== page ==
So What is the “Meat Paradox”?

Warning: Meat lovers who choose not to give up meat should just stop reading now.

Simply put, the meat paradox describes the psychological conflict between people’s dietary preference for meat and their moral response to animal suffering.

Don’t tell me you have never heard of factory farms before.

These are the places where animals don’t live like animals, but machines, whose sole purpose is to provide food for mankind.

No, a factory farm looks nothing like this. It looks more like this:

These mother pigs have no space to walk or even turn. The bloodstains on the floor were from these pigs biting at the metal bars. I think they are simply going crazy.

These pigs are impregnated, then their piglets are taken away from them shortly after they are born. The cycle is then repeated until they can no longer give birth, where their life will end.

Their piglets do not have a much better fate.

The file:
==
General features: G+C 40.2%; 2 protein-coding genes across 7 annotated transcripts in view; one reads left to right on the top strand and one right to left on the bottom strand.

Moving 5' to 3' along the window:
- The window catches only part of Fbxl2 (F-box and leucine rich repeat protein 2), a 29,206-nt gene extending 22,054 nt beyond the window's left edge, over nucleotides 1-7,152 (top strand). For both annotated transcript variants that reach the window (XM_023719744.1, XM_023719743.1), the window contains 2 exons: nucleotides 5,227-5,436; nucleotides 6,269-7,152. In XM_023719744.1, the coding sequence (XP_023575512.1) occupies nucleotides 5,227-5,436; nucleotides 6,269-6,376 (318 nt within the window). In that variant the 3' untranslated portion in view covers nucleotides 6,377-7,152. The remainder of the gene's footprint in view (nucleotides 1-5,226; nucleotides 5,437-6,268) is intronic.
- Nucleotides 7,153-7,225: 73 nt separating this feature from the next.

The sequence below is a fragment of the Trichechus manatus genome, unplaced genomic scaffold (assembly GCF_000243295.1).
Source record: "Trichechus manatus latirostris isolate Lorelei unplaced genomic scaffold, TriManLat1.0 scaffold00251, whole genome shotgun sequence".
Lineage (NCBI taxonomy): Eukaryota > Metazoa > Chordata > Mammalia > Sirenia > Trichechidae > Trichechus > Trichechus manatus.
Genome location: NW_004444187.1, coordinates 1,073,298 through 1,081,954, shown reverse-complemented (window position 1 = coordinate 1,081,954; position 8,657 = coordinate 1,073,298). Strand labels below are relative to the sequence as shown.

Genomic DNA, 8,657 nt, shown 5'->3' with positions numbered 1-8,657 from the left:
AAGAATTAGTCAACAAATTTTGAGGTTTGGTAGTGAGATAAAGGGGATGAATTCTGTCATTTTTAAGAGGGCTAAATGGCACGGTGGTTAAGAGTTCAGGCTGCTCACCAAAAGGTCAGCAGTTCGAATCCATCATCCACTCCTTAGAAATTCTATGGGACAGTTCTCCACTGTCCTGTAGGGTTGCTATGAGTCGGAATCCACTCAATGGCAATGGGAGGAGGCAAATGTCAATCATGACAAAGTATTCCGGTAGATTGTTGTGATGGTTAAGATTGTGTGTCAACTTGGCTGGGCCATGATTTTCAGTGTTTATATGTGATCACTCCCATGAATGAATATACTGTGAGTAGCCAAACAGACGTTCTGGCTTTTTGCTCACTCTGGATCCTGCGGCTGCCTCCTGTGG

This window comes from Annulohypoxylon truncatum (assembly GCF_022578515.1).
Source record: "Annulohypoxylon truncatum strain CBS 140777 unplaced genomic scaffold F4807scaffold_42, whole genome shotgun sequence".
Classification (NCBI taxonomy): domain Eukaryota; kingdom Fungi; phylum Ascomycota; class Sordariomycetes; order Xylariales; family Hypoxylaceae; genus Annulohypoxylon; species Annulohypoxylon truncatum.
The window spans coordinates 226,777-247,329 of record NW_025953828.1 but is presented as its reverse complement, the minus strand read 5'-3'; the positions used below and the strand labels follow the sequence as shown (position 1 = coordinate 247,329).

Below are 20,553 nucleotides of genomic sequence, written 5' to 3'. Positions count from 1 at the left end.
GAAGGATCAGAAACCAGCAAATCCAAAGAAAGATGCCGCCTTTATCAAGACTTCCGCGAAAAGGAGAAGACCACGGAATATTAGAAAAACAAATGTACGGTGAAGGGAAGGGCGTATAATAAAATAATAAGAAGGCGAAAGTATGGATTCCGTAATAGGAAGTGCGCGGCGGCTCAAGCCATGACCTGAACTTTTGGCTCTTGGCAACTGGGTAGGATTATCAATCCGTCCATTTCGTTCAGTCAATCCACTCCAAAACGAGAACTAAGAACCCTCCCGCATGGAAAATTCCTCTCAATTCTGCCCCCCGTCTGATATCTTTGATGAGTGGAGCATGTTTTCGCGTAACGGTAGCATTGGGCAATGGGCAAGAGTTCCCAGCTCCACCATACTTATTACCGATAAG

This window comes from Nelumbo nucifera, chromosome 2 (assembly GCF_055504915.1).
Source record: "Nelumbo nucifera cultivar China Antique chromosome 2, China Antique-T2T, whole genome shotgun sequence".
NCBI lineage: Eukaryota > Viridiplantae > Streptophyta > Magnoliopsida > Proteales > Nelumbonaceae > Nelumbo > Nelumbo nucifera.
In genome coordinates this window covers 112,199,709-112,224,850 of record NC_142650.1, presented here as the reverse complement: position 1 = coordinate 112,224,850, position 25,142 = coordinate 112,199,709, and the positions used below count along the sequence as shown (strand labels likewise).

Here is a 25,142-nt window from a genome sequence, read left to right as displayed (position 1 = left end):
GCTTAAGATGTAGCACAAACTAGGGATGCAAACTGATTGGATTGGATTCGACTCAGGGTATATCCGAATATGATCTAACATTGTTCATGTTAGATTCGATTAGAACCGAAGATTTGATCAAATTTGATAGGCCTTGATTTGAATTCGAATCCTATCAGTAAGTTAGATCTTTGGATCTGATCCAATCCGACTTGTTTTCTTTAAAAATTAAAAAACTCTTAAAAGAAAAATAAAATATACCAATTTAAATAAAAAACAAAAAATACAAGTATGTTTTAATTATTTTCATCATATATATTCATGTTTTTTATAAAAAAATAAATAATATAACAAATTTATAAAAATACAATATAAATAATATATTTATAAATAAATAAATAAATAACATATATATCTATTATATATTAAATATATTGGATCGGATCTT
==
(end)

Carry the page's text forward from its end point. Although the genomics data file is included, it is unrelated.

Their tails are cut off so that they cannot bite at each other’s tails in the enclosure they are kept in (they do that because they are going crazy). Here’s a pig staring at his own cut off tail, wondering what he did to deserve this.

So the majority of the meat we eat come from sources like these.

So as most of us would disapprove of such practices, but still want to eat meat, cognitive dissonance sets in. To retain our meat eating habits, we tend to avoid thinking about and talking about this factory farm topic. Alternatively, we try to justify why it is ok to eat meat.

When we buy meats, we see them in neatly packaged and clean wrapped in plastic, again distancing the consumer from the horrors of the factory farm. We also use terms such as pork instead of baby pig, or beef instead of calf to distance ourselves. You wouldn’t say “I’m eating the tenderloin of a calf”.

So all this distancing works. And most of us still eat meat.

For me, I’m not pushing any particular agenda, but I struggle writing this post. It is kind of a dissonance itself when I post something but don’t actively practice it.

In this case, I still love eating my meats, and in due time, I will probably ignore the fact that factory farms still exist and just carry on my merry way.

Or you could pay 20 times more for organic meat, which I did before, but probably won’t do again.

So over to you. Are you going to stop eating meats?

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